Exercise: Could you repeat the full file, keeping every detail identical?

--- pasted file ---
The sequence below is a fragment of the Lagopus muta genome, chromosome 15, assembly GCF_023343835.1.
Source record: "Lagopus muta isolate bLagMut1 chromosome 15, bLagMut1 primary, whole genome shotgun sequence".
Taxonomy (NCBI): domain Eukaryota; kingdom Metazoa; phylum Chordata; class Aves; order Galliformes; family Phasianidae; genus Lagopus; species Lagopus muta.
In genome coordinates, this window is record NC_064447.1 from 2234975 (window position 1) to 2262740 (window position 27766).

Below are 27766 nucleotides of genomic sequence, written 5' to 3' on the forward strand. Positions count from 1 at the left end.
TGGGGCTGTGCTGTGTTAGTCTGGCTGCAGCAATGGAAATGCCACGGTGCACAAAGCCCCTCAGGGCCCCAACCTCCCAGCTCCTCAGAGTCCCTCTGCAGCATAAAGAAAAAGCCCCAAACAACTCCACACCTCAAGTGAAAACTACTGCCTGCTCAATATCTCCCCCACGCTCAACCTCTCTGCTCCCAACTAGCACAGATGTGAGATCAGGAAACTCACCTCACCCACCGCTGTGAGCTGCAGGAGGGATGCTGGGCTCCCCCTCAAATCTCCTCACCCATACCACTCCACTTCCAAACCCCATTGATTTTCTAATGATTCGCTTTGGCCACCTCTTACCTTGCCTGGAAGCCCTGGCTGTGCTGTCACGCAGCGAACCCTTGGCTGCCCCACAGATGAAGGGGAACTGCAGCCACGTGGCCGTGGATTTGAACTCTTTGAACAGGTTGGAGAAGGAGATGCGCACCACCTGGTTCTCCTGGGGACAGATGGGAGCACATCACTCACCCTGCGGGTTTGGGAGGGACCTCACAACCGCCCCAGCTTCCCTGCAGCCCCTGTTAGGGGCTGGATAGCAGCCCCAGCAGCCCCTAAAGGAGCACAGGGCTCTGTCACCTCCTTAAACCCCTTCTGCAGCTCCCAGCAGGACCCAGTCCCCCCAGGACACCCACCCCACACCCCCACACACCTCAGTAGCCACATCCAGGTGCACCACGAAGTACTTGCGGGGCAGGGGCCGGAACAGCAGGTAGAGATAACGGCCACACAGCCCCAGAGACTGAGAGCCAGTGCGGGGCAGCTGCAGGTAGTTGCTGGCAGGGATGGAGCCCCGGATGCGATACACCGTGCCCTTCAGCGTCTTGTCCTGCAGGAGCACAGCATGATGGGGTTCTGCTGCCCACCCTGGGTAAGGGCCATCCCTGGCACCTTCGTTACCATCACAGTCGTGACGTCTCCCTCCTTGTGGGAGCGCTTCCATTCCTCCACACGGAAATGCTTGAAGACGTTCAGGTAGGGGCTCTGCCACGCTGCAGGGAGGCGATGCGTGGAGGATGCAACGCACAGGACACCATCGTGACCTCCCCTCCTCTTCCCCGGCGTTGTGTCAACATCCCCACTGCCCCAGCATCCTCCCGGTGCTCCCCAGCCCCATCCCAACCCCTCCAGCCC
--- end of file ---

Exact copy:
The sequence below is a fragment of the Lagopus muta genome, chromosome 15, assembly GCF_023343835.1.
Source record: "Lagopus muta isolate bLagMut1 chromosome 15, bLagMut1 primary, whole genome shotgun sequence".
Taxonomy (NCBI): domain Eukaryota; kingdom Metazoa; phylum Chordata; class Aves; order Galliformes; family Phasianidae; genus Lagopus; species Lagopus muta.
In genome coordinates, this window is record NC_064447.1 from 2234975 (window position 1) to 2262740 (window position 27766).

Below are 27766 nucleotides of genomic sequence, written 5' to 3' on the forward strand. Positions count from 1 at the left end.
TGGGGCTGTGCTGTGTTAGTCTGGCTGCAGCAATGGAAATGCCACGGTGCACAAAGCCCCTCAGGGCCCCAACCTCCCAGCTCCTCAGAGTCCCTCTGCAGCATAAAGAAAAAGCCCCAAACAACTCCACACCTCAAGTGAAAACTACTGCCTGCTCAATATCTCCCCCACGCTCAACCTCTCTGCTCCCAACTAGCACAGATGTGAGATCAGGAAACTCACCTCACCCACCGCTGTGAGCTGCAGGAGGGATGCTGGGCTCCCCCTCAAATCTCCTCACCCATACCACTCCACTTCCAAACCCCATTGATTTTCTAATGATTCGCTTTGGCCACCTCTTACCTTGCCTGGAAGCCCTGGCTGTGCTGTCACGCAGCGAACCCTTGGCTGCCCCACAGATGAAGGGGAACTGCAGCCACGTGGCCGTGGATTTGAACTCTTTGAACAGGTTGGAGAAGGAGATGCGCACCACCTGGTTCTCCTGGGGACAGATGGGAGCACATCACTCACCCTGCGGGTTTGGGAGGGACCTCACAACCGCCCCAGCTTCCCTGCAGCCCCTGTTAGGGGCTGGATAGCAGCCCCAGCAGCCCCTAAAGGAGCACAGGGCTCTGTCACCTCCTTAAACCCCTTCTGCAGCTCCCAGCAGGACCCAGTCCCCCCAGGACACCCACCCCACACCCCCACACACCTCAGTAGCCACATCCAGGTGCACCACGAAGTACTTGCGGGGCAGGGGCCGGAACAGCAGGTAGAGATAACGGCCACACAGCCCCAGAGACTGAGAGCCAGTGCGGGGCAGCTGCAGGTAGTTGCTGGCAGGGATGGAGCCCCGGATGCGATACACCGTGCCCTTCAGCGTCTTGTCCTGCAGGAGCACAGCATGATGGGGTTCTGCTGCCCACCCTGGGTAAGGGCCATCCCTGGCACCTTCGTTACCATCACAGTCGTGACGTCTCCCTCCTTGTGGGAGCGCTTCCATTCCTCCACACGGAAATGCTTGAAGACGTTCAGGTAGGGGCTCTGCCACGCTGCAGGGAGGCGATGCGTGGAGGATGCAACGCACAGGACACCATCGTGACCTCCCCTCCTCTTCCCCGGCGTTGTGTCAACATCCCCACTGCCCCAGCATCCTCCCGGTGCTCCCCAGCCCCATCCCAACCCCTCCAGCCC